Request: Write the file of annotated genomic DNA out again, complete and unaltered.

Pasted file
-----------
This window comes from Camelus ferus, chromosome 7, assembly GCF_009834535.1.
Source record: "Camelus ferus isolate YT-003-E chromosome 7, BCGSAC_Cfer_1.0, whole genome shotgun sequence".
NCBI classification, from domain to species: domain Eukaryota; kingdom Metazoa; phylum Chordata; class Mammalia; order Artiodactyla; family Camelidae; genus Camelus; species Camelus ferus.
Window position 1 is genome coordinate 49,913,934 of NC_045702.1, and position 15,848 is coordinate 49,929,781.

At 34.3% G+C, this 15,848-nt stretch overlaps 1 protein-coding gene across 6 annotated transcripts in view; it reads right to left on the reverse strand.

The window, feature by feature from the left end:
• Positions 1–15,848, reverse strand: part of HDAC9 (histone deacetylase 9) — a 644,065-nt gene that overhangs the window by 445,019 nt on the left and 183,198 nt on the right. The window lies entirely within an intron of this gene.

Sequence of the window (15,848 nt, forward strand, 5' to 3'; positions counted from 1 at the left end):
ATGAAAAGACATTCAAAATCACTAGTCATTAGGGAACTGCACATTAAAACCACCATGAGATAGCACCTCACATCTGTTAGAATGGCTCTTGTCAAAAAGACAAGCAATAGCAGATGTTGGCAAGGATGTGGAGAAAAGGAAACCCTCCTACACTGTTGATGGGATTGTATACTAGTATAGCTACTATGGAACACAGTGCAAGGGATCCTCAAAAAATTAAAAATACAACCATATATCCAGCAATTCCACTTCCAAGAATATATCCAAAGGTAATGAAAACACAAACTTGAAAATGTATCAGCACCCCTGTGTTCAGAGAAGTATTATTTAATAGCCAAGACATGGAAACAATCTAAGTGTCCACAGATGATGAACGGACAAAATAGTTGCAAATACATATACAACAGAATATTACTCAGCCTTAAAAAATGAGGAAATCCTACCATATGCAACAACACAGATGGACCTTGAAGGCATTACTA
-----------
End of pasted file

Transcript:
This window comes from Camelus ferus, chromosome 7, assembly GCF_009834535.1.
Source record: "Camelus ferus isolate YT-003-E chromosome 7, BCGSAC_Cfer_1.0, whole genome shotgun sequence".
NCBI classification, from domain to species: domain Eukaryota; kingdom Metazoa; phylum Chordata; class Mammalia; order Artiodactyla; family Camelidae; genus Camelus; species Camelus ferus.
Window position 1 is genome coordinate 49,913,934 of NC_045702.1, and position 15,848 is coordinate 49,929,781.

At 34.3% G+C, this 15,848-nt stretch overlaps 1 protein-coding gene across 6 annotated transcripts in view; it reads right to left on the reverse strand.

The window, feature by feature from the left end:
• Positions 1–15,848, reverse strand: part of HDAC9 (histone deacetylase 9) — a 644,065-nt gene that overhangs the window by 445,019 nt on the left and 183,198 nt on the right. The window lies entirely within an intron of this gene.

Sequence of the window (15,848 nt, forward strand, 5' to 3'; positions counted from 1 at the left end):
ATGAAAAGACATTCAAAATCACTAGTCATTAGGGAACTGCACATTAAAACCACCATGAGATAGCACCTCACATCTGTTAGAATGGCTCTTGTCAAAAAGACAAGCAATAGCAGATGTTGGCAAGGATGTGGAGAAAAGGAAACCCTCCTACACTGTTGATGGGATTGTATACTAGTATAGCTACTATGGAACACAGTGCAAGGGATCCTCAAAAAATTAAAAATACAACCATATATCCAGCAATTCCACTTCCAAGAATATATCCAAAGGTAATGAAAACACAAACTTGAAAATGTATCAGCACCCCTGTGTTCAGAGAAGTATTATTTAATAGCCAAGACATGGAAACAATCTAAGTGTCCACAGATGATGAACGGACAAAATAGTTGCAAATACATATACAACAGAATATTACTCAGCCTTAAAAAATGAGGAAATCCTACCATATGCAACAACACAGATGGACCTTGAAGGCATTACTA